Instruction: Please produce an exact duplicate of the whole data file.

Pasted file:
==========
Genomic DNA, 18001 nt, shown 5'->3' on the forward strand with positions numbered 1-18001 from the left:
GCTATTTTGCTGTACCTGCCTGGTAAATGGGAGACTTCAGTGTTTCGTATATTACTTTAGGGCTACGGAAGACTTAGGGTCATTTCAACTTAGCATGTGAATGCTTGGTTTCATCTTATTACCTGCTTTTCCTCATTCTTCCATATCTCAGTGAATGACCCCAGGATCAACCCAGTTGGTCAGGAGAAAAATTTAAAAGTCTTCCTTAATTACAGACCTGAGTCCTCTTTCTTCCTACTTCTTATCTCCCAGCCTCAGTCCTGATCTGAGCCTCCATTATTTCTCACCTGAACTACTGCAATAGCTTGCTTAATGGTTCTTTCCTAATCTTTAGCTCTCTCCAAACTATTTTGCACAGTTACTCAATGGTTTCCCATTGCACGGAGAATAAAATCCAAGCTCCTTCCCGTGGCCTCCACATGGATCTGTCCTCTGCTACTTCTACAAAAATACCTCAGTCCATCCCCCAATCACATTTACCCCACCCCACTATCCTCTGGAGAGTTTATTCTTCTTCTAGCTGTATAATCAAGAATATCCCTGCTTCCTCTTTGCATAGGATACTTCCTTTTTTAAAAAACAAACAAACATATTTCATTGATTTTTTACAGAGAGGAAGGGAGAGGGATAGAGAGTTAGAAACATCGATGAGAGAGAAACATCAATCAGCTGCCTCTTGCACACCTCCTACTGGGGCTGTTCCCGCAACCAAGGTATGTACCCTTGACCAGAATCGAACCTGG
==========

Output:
Genomic DNA, 18001 nt, shown 5'->3' on the forward strand with positions numbered 1-18001 from the left:
GCTATTTTGCTGTACCTGCCTGGTAAATGGGAGACTTCAGTGTTTCGTATATTACTTTAGGGCTACGGAAGACTTAGGGTCATTTCAACTTAGCATGTGAATGCTTGGTTTCATCTTATTACCTGCTTTTCCTCATTCTTCCATATCTCAGTGAATGACCCCAGGATCAACCCAGTTGGTCAGGAGAAAAATTTAAAAGTCTTCCTTAATTACAGACCTGAGTCCTCTTTCTTCCTACTTCTTATCTCCCAGCCTCAGTCCTGATCTGAGCCTCCATTATTTCTCACCTGAACTACTGCAATAGCTTGCTTAATGGTTCTTTCCTAATCTTTAGCTCTCTCCAAACTATTTTGCACAGTTACTCAATGGTTTCCCATTGCACGGAGAATAAAATCCAAGCTCCTTCCCGTGGCCTCCACATGGATCTGTCCTCTGCTACTTCTACAAAAATACCTCAGTCCATCCCCCAATCACATTTACCCCACCCCACTATCCTCTGGAGAGTTTATTCTTCTTCTAGCTGTATAATCAAGAATATCCCTGCTTCCTCTTTGCATAGGATACTTCCTTTTTTAAAAAACAAACAAACATATTTCATTGATTTTTTACAGAGAGGAAGGGAGAGGGATAGAGAGTTAGAAACATCGATGAGAGAGAAACATCAATCAGCTGCCTCTTGCACACCTCCTACTGGGGCTGTTCCCGCAACCAAGGTATGTACCCTTGACCAGAATCGAACCTGG